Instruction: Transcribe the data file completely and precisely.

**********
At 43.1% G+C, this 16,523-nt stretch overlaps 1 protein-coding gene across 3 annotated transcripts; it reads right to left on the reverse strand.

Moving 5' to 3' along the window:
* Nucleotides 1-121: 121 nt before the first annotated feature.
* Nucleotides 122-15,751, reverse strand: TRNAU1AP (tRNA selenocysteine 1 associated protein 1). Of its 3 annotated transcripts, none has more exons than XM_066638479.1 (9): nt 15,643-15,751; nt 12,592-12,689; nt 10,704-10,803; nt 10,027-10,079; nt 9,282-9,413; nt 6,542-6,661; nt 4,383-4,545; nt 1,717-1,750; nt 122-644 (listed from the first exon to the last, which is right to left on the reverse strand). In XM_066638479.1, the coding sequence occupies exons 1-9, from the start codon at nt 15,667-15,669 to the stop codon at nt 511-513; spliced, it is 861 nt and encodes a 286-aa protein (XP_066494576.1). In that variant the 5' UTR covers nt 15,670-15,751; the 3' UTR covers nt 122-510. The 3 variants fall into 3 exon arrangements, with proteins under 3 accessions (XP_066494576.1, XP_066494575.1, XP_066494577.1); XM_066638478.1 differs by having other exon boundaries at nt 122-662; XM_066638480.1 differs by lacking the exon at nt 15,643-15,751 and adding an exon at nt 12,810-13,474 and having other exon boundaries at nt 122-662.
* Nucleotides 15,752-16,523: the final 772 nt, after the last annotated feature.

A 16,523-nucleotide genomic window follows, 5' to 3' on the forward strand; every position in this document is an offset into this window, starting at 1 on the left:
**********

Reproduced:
At 43.1% G+C, this 16,523-nt stretch overlaps 1 protein-coding gene across 3 annotated transcripts; it reads right to left on the reverse strand.

Moving 5' to 3' along the window:
* Nucleotides 1-121: 121 nt before the first annotated feature.
* Nucleotides 122-15,751, reverse strand: TRNAU1AP (tRNA selenocysteine 1 associated protein 1). Of its 3 annotated transcripts, none has more exons than XM_066638479.1 (9): nt 15,643-15,751; nt 12,592-12,689; nt 10,704-10,803; nt 10,027-10,079; nt 9,282-9,413; nt 6,542-6,661; nt 4,383-4,545; nt 1,717-1,750; nt 122-644 (listed from the first exon to the last, which is right to left on the reverse strand). In XM_066638479.1, the coding sequence occupies exons 1-9, from the start codon at nt 15,667-15,669 to the stop codon at nt 511-513; spliced, it is 861 nt and encodes a 286-aa protein (XP_066494576.1). In that variant the 5' UTR covers nt 15,670-15,751; the 3' UTR covers nt 122-510. The 3 variants fall into 3 exon arrangements, with proteins under 3 accessions (XP_066494576.1, XP_066494575.1, XP_066494577.1); XM_066638478.1 differs by having other exon boundaries at nt 122-662; XM_066638480.1 differs by lacking the exon at nt 15,643-15,751 and adding an exon at nt 12,810-13,474 and having other exon boundaries at nt 122-662.
* Nucleotides 15,752-16,523: the final 772 nt, after the last annotated feature.

A 16,523-nucleotide genomic window follows, 5' to 3' on the forward strand; every position in this document is an offset into this window, starting at 1 on the left: